All over the world there lies beautiful, abandoned mansions that have stood the test of time. Most of these abandoned structures have rich histories that have to do with love, loss, heartbreak, and all sorts of very real things. By the time they are abandoned, many of the spooky mansions are thought to be haunted, cursed, or too dangerous to live in.
Superstition goes a long way with people. Never mind the structural issues that a dilapidated, 200-year-old mansion might have—it is usually the ghost stories and hauntings that keep people out of these places. But if you’re ever lucky enough to tour one of these amazing buildings, or even look at one from afar, it’s highly recommended that you do so. Abandoned mansions all over the world are getting demolished and torn down every year, so you might not have forever to check out these creepy places.
Here are 20 pictures of abandoned, beautiful mansions.
20 The Liu Family Mansion Of Taiwan
The Liu Family Mansion, also known as the Minxhiong Ghost House, was built in 1929 for a businessman and his large family of eight. The family abandoned the mansion in the 1950s for unknown reasons, but there are many rumors. One such rumor claims that the family’s maid, lovesick for the family’s patriarch, drowned herself in the well and brought bad luck to anyone who lives in the house.
19 The Chateau Miranda Of Belgium
The Chateau Miranda, or Chateau de Noisy, was built in 1866 for the Liedekerke-Beaufort family. It’s a 19th-century neo-Gothic castle that stands in Celles, Belgium— home to a family who relocated during the French Revolution. During WWII, it was taken over by the National Railway Company of Belgium, who used it to house orphaned children until 1980. The castle has been abandoned since then, with the family refusing any renovations or help.
18 The Cambusnethan House Of Scotland
The Cambusnethan House was built in 1820 in North Lanarkshire, Scotland, for the Lockhart family of Castlehill. It was built with their family crest carved over the entry, with interesting symbols to represent the name: a casket, heart, and lock. The story goes that the Lockhart ancestors carried the heart of the King of Scots, Robert the Bruce, back from the Holy Land. While most Gothic revival houses were demolished in the 1950s-60s, this one remains, but has been abandoned since 1984.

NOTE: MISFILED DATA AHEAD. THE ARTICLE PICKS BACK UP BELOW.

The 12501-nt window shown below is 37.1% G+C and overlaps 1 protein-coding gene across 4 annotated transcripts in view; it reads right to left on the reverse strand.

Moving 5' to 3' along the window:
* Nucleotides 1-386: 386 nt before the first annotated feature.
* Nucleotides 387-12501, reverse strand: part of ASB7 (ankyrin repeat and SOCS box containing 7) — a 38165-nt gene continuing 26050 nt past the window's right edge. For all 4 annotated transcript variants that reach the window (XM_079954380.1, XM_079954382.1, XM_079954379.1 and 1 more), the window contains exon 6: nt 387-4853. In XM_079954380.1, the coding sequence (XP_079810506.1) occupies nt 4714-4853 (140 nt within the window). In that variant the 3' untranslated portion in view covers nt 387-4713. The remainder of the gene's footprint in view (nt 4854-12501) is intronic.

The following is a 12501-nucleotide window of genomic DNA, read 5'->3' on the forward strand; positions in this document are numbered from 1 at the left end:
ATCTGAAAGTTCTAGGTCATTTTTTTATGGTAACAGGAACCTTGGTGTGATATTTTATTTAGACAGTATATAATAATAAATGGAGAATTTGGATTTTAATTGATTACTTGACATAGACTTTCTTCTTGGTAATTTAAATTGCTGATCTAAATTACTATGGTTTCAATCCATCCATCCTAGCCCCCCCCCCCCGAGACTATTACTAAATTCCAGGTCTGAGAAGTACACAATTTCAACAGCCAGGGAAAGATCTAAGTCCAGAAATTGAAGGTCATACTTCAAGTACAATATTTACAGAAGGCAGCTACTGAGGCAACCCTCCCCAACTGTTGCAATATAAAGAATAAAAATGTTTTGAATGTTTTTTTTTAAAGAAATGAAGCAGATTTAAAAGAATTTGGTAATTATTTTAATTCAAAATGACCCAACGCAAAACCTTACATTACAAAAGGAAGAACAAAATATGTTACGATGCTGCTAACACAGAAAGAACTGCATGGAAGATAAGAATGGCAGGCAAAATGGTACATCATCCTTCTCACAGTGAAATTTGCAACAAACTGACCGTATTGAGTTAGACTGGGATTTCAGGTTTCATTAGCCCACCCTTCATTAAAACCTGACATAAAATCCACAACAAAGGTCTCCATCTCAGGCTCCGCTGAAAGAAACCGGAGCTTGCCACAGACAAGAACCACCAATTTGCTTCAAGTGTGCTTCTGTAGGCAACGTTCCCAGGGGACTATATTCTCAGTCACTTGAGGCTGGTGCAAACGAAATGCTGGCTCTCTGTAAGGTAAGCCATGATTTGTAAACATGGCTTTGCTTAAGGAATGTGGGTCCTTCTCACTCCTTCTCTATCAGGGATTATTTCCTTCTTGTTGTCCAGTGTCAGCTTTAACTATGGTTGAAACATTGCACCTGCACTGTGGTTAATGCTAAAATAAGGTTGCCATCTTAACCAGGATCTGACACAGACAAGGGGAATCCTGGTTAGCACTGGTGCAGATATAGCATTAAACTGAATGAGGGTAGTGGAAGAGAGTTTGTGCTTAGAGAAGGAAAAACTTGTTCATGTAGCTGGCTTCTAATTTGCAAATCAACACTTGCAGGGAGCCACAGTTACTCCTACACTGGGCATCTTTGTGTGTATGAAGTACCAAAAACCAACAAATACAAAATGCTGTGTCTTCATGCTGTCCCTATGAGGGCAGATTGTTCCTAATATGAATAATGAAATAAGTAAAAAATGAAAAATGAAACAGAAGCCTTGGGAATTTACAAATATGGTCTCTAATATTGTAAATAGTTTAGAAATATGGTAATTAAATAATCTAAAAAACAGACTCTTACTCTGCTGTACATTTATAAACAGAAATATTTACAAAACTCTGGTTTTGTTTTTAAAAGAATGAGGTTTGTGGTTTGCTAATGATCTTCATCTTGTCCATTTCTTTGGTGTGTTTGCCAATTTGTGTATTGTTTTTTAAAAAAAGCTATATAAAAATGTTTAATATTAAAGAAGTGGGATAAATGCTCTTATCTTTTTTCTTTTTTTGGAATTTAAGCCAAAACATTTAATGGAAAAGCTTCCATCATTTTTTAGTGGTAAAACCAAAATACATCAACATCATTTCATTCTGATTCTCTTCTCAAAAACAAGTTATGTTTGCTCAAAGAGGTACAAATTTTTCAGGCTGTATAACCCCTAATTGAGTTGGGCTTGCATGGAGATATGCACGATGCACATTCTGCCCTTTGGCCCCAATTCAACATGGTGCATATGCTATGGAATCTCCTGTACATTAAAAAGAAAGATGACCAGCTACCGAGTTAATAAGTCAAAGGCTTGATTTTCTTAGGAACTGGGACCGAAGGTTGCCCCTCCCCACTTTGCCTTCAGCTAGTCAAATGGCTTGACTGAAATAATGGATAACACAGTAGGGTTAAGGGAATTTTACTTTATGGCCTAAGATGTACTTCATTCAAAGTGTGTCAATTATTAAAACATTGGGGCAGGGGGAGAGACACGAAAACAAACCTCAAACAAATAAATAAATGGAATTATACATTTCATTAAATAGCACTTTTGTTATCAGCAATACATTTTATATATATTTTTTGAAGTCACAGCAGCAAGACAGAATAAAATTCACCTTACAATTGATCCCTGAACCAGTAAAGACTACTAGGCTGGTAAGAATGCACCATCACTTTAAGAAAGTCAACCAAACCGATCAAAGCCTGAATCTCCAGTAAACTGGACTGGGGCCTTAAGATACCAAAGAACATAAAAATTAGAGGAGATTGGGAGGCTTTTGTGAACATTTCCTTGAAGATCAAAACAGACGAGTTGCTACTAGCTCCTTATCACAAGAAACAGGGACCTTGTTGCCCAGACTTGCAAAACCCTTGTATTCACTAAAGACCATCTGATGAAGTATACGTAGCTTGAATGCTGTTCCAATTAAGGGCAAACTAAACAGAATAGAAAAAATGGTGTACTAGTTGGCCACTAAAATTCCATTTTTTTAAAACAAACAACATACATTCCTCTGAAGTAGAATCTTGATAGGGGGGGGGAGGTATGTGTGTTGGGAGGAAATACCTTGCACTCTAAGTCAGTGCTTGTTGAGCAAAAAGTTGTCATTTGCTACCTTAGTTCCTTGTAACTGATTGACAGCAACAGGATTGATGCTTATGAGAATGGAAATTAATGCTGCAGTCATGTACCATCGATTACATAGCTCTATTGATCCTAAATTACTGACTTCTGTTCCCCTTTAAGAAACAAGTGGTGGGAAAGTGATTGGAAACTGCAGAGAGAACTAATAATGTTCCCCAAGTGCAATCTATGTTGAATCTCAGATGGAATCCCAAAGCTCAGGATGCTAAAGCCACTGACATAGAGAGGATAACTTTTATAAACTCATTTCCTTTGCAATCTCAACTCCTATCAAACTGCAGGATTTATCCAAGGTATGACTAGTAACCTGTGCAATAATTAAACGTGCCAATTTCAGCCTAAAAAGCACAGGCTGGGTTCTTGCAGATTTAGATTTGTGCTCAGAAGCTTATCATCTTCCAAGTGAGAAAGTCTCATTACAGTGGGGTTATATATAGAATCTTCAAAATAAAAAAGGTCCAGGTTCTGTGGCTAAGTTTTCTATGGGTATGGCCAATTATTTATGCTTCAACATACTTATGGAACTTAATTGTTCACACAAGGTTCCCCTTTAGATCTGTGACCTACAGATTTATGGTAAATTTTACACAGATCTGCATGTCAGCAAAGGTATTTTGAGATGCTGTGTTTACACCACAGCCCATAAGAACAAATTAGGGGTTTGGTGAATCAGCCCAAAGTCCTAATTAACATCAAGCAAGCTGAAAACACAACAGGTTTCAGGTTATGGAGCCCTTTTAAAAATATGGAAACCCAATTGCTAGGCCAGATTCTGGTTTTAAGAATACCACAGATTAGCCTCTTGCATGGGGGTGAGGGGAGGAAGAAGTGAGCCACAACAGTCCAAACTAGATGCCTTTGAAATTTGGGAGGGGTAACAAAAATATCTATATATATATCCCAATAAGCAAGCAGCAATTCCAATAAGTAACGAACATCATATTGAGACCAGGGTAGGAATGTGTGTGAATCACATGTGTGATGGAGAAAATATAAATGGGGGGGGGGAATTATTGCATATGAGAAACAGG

17 The Jukuiju Of Taiwan
Another mansion in Taiwan, the Jukuiju was built in 1920 in the area of Taichung. The history of the house is debated: some say it once belonged to successful poet Chen Ruoshi, others say it belonged to a wealthy businessman named Chen Shaozong. When Shaozong passed away without a will, it was bought by a man named Liu, and since Liu’s death it’s been passed down to his heirs but remains abandoned. The mansion is a mixture of beautiful Taiwanese and Japanese colonial-era architecture.
16 The Villa De Vecchi Of Italy
Built in the mountains of Lake Como, Italy, this mansion was home to world-traveling soldier and nobleman, Felix de Vecchi. Just before his home was complete, his hired architect, Alessandro Sidoli died and seemingly sparked a curse on the property. Later, Count de Vecchi came home to find his wife deceased and his daughter missing, and after a fruitless search, he took his life. The villa was passed to his brother, but was eventually abandoned after the 1940s.
15 The Muromtzevo Mansion Of Russia
The Muromtzevo mansion was built by Russian architect P.S. Boitzov, who also built other French-style medieval castles in the 19th century. This one is definitely the most spectacular and renowned of his works, however, as it looks like it was taken from a fairy tale, thanks to the structure and natural surroundings. Its story goes that a French nobleman told a Russian nobleman that if he could build a castle as grand as the ones in France, he’d come to Russian himself to check it out…
14 The Pidhirtsi Castle Of Ukraine
The Pidhirsti Castle of Ukraine was constructed between 1635 and 1640. During WWI, Russian soldiers removed most of its lavish interior, and later on the current owner/prince, Roman Sanguszko took some of the inner furnishings to Brazil. In WWII, it was used as a Soviet tuberculosis hospital, but it eventually caught fire and was stripped of its former glory. Even so, it still stands to this day, eerie and abandoned.
13 The Sutton Scarsdale Hall Of England
The impressive Sutton Scarsdale Hall is still glorious even as a shadow of its former self. It was once one of the most lavish homes in Derbyshire, commissioned in 1724 and owned by the Arkwright family for almost 100 years. In 1919, a group of local businessmen asset-stripped the building, selling most of its lavish interior. The ruin is now managed by English Heritage, and some of its treasures have been relocated to the Philadelphia Museum of Art.
12 The Callert House Of Scotland
This Georgian Mansion called the Callert House was built on the shores of Loch Leven in Scotland, but its been abandoned since the 1940s. It was built for Sir Duncan Cameron of Fassifern in the 1830s, to replace a previous structure that had burned down. Reports of hauntings persist in the area, including a mysterious ball of fire that seemingly starts at the Callert House and vanishes into Loch Leven. For those reasons, it’s been unoccupied for quite some time.